The SMAA reports: "On 3 January 2005 Muslims in Baghdad kidnapped the Mandaean ishkander (deacon) Hadi Salem Al-Zohairy. Hadi Salem Al-Zohairy came from a devout Mandaean family; his father also was an ishkander. Initially the Muslims demanded a ransom of US $5,000. However, as the family brought the ransom the family was followed by the police. The motive of the police in following the family is obscure as the family had not contacted the police about the kidnapping. The Muslims then refused to accept any ransom for him but demanded that he and his family convert to Islam. The family [refusing to convert] offered any amount of money for the release of Hadi Salem Al-Zohairy. The Muslims said that they would kill Hadi Salem Al-Zohairy and 's*&# on your money.' The Muslims said that the family would find Hadi Salem Al-Zohairy's dead body thrown in a nearby school. The family went to the school and found Hadi Salem Al-Zohairy still bleeding from five (5) bullet wounds to his head and dying."

Worryingly, the Iraqi police are not always to be relied upon to ensure justice or security for religious minorities. SMAA reports: "On or about 10 January 2005 Muslims approached the Mandaean couple Mr Qusay Nazar Saleh Thamer and his wife Rana in Koorna in Basra and demanded that the Mandaean couple convert to Islam. When the Mandaean couple refused to convert to Islam the Muslims attempted to kill Mr Qusay Nazar Saleh Thamer and his wife Rana. Mr Qusay Nazar Saleh Thamer and his wife Rana then reported the incident to the police. The Muslims then approached the couple again and said that as Mr Qusay Nazar Saleh Thamer and his wife Rana had complained to the police Mr Qusay Nazar Saleh Thamer and his wife Rana must pay money to the Muslims. The police then arrested Mr Qusay Nazar Saleh Thamer for having made a complaint against Muslims."


On 24 January, Lord Carey (the former Archbishop of Canterbury), joined Baroness Cox, former Labour leader Michael Foot and other dignatories, along with members of the Assyrian community in London, to launch the "Save the Assyrians in Iraq" campaign at the House of Lords. (Link 2)

The campaign aims to raise awareness of the plight of Iraq's indigenous Assyrian minority, advocate for the rights of Assyrians to be enshrined in the new Iraqi Constitution, and seek guarantees that Assyrians will have security in their historic homeland, the Nineveh Plains around Mosul in Northern Iraq.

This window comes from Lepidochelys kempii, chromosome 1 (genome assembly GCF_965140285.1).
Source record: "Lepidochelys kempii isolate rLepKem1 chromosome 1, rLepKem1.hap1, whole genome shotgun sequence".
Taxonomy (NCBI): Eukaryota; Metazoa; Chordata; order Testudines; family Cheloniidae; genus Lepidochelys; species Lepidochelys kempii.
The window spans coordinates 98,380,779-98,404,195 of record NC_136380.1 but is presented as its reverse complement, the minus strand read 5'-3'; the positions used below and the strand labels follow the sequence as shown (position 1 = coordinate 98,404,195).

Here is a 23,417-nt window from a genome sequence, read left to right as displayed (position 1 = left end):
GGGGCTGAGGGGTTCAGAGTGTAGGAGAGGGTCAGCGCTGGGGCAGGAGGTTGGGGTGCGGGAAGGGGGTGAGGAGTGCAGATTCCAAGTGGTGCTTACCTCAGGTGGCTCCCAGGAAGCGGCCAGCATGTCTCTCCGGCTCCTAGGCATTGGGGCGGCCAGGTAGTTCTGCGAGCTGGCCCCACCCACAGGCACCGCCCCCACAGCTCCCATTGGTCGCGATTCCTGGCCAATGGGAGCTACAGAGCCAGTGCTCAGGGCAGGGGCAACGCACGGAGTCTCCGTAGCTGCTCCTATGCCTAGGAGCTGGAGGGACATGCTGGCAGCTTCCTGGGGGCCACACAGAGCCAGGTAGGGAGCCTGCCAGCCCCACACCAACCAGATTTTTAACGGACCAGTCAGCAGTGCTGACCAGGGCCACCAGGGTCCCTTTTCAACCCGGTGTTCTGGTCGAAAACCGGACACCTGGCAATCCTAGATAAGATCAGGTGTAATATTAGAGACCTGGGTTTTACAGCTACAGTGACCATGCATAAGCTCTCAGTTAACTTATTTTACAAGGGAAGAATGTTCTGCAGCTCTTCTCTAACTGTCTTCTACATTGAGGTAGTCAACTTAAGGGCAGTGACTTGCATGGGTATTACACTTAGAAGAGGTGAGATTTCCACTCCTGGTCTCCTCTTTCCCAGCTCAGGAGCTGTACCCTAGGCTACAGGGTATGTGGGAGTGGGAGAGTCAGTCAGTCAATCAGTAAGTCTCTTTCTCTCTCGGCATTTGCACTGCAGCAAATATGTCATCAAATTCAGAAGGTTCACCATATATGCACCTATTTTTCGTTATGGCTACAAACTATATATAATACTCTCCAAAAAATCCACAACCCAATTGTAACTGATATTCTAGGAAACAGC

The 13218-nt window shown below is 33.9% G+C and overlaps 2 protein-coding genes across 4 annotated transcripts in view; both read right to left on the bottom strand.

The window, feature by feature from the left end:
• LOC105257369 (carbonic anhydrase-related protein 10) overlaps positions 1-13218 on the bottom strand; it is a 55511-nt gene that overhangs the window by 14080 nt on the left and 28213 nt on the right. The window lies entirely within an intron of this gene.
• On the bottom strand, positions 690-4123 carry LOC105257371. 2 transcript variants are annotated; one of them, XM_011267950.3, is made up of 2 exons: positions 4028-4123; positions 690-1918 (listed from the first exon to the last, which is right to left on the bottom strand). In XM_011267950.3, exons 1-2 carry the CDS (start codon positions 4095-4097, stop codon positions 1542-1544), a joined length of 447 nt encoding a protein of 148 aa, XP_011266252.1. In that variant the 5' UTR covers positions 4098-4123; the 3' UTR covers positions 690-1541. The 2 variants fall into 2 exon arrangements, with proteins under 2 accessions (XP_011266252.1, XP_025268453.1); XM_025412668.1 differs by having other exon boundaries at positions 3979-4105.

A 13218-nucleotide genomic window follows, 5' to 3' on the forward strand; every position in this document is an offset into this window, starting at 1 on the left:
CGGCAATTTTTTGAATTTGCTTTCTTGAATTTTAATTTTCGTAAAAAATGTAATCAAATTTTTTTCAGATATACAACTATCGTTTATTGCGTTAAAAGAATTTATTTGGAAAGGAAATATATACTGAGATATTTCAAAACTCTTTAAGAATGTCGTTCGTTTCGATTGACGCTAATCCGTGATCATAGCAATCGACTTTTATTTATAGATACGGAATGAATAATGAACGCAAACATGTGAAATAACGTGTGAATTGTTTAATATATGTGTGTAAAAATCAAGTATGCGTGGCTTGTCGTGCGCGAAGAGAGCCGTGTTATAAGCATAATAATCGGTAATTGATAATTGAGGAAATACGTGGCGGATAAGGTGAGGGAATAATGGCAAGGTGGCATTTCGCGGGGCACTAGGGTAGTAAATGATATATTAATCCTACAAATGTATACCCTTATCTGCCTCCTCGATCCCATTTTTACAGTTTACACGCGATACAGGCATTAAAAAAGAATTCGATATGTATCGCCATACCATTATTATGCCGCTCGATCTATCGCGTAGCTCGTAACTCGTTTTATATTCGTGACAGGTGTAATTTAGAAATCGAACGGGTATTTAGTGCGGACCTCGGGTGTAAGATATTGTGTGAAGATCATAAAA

This is a wonderful and profoundly worthwhile cause that we must pray will, through the mercy and blessing of God, yield results. The Assyrians have survived centuries of violence in their homeland at the hands of invading, militant and intolerant Muslims. They have also suffered the shameful betrayals of their Allies who broke faith and left them to be massacred. It is about time Christians in the West stood and raised their voices in solidarity with their Assyrian Christian brothers and sisters.


Lord Carey says that Assyrians are victims of a campaign of ethnic cleansing. However, it is clear from the persecution directed against the Mandaeans that the motive for much of the violent persecution is religious, not ethnic. According to the SMAA, "Muslims are targeting Mandaeans both in the cities and in the villages. In Zubair ten (10) Mandaean families have been forcibly converted to Islam."

On 10 January Arabic CNN reported that relatives found the bodies of Assyrian couple, Joseph Tomeh and his wife, dead in their Baghdad house. They had both been beheaded. An article on the Assyrian International News Agency website quotes Dominican Father Mikhael Najib as telling Vatican Radio from Iraq (18 January), "'...there is a true campaign under way against Christians.' He said religious, priests and lay Christians in Mosul have faced numerous threats that have escalated in number and intensity as the Jan. 30 date for scheduled elections in Iraq neared."